If the choice is to bury, a cemetery will need to be selected and then a location within that cemetery. The burial site provides a place for family members to visit and remember. They can bring flowers or flags to decorate the grave site during the course of the year. These are all actions that many families find help them with the grieving process. 

If the choice is to cremate, then a final location for cremated remains will need to be selected. Sadly, this final and very important decision is often overlooked. There are many options. Cremated remains can be buried, placed in a niche, scattered, or retained by a family member. Careful consideration of those left with the ashes should be made before deciding on a final resting place for cremated remains.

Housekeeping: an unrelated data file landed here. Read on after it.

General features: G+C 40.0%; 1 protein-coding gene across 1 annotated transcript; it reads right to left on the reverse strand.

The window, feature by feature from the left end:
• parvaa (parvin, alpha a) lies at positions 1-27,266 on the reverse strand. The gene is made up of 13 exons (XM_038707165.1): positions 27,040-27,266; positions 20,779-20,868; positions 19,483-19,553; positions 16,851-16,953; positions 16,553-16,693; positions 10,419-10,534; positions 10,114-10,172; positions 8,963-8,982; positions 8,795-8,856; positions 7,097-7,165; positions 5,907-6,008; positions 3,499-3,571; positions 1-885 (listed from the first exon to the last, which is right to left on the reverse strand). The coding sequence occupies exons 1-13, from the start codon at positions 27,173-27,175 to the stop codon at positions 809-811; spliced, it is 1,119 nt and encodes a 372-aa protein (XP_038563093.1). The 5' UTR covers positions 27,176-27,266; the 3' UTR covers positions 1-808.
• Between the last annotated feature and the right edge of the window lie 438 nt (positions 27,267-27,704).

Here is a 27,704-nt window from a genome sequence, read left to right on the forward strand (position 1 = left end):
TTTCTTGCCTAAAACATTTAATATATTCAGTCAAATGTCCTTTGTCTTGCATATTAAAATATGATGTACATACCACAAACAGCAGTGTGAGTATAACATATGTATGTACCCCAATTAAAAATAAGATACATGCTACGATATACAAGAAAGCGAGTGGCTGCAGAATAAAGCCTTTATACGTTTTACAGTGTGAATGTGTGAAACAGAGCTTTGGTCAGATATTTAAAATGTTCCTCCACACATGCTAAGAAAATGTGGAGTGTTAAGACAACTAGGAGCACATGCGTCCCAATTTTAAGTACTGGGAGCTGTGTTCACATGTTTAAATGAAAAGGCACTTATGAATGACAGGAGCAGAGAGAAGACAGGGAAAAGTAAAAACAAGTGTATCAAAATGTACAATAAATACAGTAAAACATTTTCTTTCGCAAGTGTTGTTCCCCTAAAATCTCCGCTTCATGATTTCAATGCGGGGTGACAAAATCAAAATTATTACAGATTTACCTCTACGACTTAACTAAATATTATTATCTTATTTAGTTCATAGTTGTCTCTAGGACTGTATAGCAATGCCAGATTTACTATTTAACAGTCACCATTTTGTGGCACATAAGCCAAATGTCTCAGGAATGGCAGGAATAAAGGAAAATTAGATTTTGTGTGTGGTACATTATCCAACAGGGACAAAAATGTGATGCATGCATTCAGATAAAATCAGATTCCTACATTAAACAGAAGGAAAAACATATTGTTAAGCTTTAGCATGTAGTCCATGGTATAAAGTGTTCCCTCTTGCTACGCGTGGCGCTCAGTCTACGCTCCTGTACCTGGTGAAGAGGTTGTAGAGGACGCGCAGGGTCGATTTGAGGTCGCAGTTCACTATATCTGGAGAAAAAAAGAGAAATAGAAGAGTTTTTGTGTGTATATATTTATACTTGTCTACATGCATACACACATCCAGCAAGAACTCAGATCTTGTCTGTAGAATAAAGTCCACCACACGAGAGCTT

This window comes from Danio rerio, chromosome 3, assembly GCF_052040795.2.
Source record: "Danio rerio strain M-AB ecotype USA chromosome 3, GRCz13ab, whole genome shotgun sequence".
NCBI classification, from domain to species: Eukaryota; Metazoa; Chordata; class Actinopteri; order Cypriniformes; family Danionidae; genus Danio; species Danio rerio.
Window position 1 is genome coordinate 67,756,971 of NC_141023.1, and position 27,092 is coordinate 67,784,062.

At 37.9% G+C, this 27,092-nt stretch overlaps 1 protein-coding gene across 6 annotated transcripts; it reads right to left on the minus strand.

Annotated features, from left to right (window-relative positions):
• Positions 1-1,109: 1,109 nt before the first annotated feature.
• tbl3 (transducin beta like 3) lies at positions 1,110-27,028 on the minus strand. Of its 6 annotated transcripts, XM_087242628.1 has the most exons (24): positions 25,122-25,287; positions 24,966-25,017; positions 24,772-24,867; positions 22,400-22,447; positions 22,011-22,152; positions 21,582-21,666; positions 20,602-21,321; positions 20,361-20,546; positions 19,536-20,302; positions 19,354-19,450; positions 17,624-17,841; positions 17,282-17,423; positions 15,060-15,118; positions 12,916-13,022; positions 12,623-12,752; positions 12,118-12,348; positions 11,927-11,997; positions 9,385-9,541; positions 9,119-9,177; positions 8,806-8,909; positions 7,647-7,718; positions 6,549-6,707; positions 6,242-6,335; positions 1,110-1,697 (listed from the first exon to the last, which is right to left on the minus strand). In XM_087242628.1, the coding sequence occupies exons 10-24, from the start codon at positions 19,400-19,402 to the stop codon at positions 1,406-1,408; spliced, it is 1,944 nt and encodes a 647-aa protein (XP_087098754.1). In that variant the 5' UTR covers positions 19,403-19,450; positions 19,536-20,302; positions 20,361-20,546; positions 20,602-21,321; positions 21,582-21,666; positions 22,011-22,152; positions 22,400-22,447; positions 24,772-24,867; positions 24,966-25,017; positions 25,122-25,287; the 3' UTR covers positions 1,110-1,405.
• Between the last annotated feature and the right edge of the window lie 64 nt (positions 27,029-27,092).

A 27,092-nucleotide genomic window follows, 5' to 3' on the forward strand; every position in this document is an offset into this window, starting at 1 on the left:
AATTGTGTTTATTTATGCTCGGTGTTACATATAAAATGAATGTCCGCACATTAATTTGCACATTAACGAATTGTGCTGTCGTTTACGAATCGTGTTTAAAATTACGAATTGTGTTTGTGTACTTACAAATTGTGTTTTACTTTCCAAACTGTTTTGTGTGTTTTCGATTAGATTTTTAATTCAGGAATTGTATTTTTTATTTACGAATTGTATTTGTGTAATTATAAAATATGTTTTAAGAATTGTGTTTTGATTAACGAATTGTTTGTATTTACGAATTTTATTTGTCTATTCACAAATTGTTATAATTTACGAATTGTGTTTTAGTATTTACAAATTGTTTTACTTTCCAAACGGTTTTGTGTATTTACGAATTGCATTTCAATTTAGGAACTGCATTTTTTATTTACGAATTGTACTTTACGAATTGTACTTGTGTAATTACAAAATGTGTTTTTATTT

It is a lot. Fortunately help is available. A funeral director or advance funeral planner can help, all you need to do is call the funeral home and arrange for an appointment. There is usually no cost for an arrangement appointment.

Why Plan Your Funeral in Advance?

Published: July 12, 2019

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The story below illustrates the benefits of preplanning your funeral. Also known as an “advance funeral plan”, “preneed”, or a “preplanned funeral”, it is one of the few things in life where you can pay today’s prices for a product and service you may not need for many years down the road, thus saving you money.

We buried my dad last week. My dad’s funeral would have been just a little more $8,000 not counting the luncheon or cemetery space. However, thanks to his pre-need funeral plan that he prepared 18 years ago at the funeral home, we got it for $5,000 and some change. Saving money wasn’t necessarily what motivated him to make the plan in advance. But, let me tell you, my mom was pretty pleased to know she didn't have to write that check.